Tracking Sub-Domains and Multiple Domains with Google Analytics

- October 2, 2009

There really isn’t anything better in the world than a properly configured Google Analytics tagging implementation. Well, actually, there are lots of things that are better, like Double Chocolate Chip ice cream and a live rock concert! But at this exact moment, no, there isn’t anything better than the comfort of knowing that your online presence – regardless of how many sub-domains or multiple domains it spans – is tagged perfectly and the cleanest possible data is being funneled into your Google Analytics account.

This is an important topic because there are lots of online storefronts, blogs, microsites, and other web site sections that are hosted on a sub-domain or a completely separate domain that are often forgotten about when it comes time for installing Google Analytics. When tagging isn’t present on a portion of your web site, not only does your bounce rate increase, you also start collecting “dirty data”, including self-referrals in your Traffic Sources section, along with a high than normal amount of direct traffic.

So, how do you implement Google Analytics across sub-domains or across multiple domains? It’s actually quite simple to do, as long as you follow the exact instructions outlined below. Let’s start first with the easy one, sub-domains. We’ll then work our way into the more complex one, multiple domains.

Tracking Google Analytics Across Sub-Domains
Let’s say that your web site’s URL is www.site.com. Let’s also say that your site’s blog is hosted on blog.site.com. Because of the way that the Google Analytics Tracking Code works, installing the code as is from your Google Analytics account will produce a lot of referrals from www.site.com or blog.site.com in your All Traffic Sources report. This means that the visitor’s original referring information (Google, Yahoo, Bing.com, etc…) will be lost if the visitor goes from your main site to your sub-domain site, or vice-versa.

To avoid this headache, simply update your Google Analytics Tracking Code to include the call to _setDomainName, as shown in bold below:

<script type=”text/javascript”>
var gaJsHost = ((“https:” == document.location.protocol) ? “https://ssl.” : “http://www.”);
document.write(unescape(“%3Cscript src='” + gaJsHost + “google-analytics.com/ga.js’ type=’text/javascript’%3E%3C/script%3E”));
</script>
<script type=”text/javascript”>
try {
var pageTracker = _gat._getTracker(“UA-XXXXXX-X”);
pageTracker._setDomainName(“.site.com”);
pageTracker._trackPageview();
} catch(err) {}</script>

This modified version of the Google Analytics Tracking Code will need to be installed on both your main site and the sub-domain site. If you have multiple sub-domain sites, then all of those will also need to have this exact modified version as well. Finally, be sure to change “site.com” within the Tracking Code to your site’s domain.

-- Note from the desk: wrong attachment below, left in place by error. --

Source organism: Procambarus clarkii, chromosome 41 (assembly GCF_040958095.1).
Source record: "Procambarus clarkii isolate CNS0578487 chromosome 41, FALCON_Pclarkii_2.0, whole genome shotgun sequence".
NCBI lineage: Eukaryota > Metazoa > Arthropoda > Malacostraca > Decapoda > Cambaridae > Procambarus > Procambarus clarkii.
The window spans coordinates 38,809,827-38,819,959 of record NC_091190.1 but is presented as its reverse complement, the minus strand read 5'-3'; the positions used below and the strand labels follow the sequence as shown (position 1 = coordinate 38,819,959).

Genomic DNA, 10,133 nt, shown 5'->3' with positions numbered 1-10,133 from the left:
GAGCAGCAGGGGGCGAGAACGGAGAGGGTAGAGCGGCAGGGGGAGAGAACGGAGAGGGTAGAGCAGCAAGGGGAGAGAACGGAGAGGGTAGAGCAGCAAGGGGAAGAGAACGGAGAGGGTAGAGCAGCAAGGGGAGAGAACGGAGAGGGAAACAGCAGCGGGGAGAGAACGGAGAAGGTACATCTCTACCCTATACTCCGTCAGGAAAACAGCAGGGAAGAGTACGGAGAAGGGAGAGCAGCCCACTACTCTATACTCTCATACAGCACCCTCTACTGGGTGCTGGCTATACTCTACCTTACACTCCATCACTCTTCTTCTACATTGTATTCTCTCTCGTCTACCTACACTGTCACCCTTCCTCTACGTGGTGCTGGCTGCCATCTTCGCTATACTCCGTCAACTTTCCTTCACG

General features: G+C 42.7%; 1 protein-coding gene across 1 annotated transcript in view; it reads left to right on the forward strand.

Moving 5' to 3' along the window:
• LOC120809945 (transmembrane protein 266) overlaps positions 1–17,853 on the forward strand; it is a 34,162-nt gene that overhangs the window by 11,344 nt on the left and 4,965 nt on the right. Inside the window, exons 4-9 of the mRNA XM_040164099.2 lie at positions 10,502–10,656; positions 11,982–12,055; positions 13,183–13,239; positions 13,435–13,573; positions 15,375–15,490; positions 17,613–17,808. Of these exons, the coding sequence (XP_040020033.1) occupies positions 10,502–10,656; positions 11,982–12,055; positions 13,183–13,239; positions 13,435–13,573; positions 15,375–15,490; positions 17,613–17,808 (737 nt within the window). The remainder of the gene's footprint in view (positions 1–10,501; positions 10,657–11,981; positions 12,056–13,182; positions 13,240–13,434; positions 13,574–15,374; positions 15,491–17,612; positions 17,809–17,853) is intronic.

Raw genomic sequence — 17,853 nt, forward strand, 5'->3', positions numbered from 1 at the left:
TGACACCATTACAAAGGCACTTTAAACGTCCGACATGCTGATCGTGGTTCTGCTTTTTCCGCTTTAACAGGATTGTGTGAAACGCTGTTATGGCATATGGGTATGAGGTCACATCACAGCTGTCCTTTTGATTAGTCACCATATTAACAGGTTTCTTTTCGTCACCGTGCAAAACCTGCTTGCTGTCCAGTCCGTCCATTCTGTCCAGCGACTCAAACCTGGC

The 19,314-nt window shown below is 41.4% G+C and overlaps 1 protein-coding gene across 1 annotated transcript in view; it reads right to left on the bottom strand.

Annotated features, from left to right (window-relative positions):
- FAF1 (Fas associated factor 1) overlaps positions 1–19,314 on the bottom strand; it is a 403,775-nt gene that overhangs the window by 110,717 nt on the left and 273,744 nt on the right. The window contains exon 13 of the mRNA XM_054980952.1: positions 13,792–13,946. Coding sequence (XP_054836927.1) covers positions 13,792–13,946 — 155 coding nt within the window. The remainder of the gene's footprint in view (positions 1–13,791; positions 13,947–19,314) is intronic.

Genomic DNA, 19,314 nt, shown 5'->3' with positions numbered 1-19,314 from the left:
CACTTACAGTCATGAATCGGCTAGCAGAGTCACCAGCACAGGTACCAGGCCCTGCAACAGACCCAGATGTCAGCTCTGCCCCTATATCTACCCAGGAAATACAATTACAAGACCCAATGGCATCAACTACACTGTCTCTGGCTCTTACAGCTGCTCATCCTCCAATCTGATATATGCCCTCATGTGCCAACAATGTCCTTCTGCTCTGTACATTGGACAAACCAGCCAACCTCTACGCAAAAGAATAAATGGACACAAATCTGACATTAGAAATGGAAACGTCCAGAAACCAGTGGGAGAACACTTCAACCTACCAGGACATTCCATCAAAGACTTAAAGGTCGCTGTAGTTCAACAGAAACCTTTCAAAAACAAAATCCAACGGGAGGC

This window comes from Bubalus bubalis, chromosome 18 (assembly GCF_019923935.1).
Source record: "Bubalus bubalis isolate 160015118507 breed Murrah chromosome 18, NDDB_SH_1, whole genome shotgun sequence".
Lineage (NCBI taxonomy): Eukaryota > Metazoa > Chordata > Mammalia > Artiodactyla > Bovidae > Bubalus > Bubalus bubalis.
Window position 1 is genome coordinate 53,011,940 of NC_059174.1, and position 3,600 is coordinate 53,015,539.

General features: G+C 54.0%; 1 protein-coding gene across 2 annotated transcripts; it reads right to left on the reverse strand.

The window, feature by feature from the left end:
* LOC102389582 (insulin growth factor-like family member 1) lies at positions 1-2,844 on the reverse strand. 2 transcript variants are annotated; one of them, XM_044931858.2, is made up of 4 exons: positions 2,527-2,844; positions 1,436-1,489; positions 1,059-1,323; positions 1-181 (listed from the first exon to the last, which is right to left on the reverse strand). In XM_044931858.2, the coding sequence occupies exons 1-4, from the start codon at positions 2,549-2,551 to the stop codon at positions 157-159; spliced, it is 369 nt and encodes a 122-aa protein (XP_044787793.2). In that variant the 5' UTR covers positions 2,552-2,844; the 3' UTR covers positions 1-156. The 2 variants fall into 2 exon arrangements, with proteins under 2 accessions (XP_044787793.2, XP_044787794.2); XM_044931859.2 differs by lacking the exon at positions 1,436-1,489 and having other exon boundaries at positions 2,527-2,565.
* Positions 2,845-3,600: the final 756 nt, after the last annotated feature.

This is relatively easy for you or your webmaster to do.

Tracking Google Analytics Across Multiple Domains
Setting up Google Analytics Tracking Code on multiple domains is a bit tougher than setting GA up on sub-domains, but it’s definitely doable. The following instructions are what you’ll need to follow if you have multiple domains, for example, www.site.com and www.somethingelse.com.

There are a couple of different ways that you can pull this off in documentation online. However, this is our preferred way. First, you’ll need to use calls to _setAllowLinker and _setAllowHash in your Google Analytics Tracking Code on each multiple domain site, like the bolded calls below:

<script type=”text/javascript”>
var gaJsHost = ((“https:” == document.location.protocol) ? “https://ssl.” : “http://www.”);
document.write(unescape(“%3Cscript src='” + gaJsHost + “google-analytics.com/ga.js’ type=’text/javascript’%3E%3C/script%3E”));
</script>
<script type=”text/javascript”>
try {
var pageTracker = _gat._getTracker(“UA-XXXXXX-X”);
pageTracker._setAllowLinker(“true”);
pageTracker._setAllowHash(false);

pageTracker._trackPageview();
} catch(err) {}</script>

This is normally done without too much of a problem. The problems come about with this next item, which absolutely must be installed in order for multiple domain tracking to function. On every link to and from each domain, _link must be used, and on every form that takes a user to and from each domain, _linkByPost must be used.

For text links or image links, use _link as a JavaScript onClick event:

onclick=”pageTracker._link(‘http://www.site.com/page.html’); return false;”

You’ll need to update “http://www.site.com/page.html” in the above _link function with the full path that a visitor will be taken to on your own web site.

For submit buttons or “add to cart” buttons, use _linkByPost as a JavaScript onSubmit event:

onsubmit=”pageTracker._linkByPost(this)”

It bears repeating that either _link or _linkByPost MUST be used on links to and from each domain. A user may click on a text link that uses _link going from one domain to the next and not affect their tracking, but if they click on a link on the next domain that takes the same user back to the original domain, _link must be present on that link as well, or referring information gets lost and self-referrals start to occur in your Traffic Sources report.

Work closely with your webmaster or IT guru to make sure that _link and _linkByPost are used on every link or form on every domain. It may be tedious, but it’s critical for proper cross-domain tracking with Google Analytics.

We hope that helps you tag your sub-domains and multiple domains properly with Google Analytics. It’s a bit of extra work, but data that is as squeaky clean as possible is a fantastic reward for your efforts!

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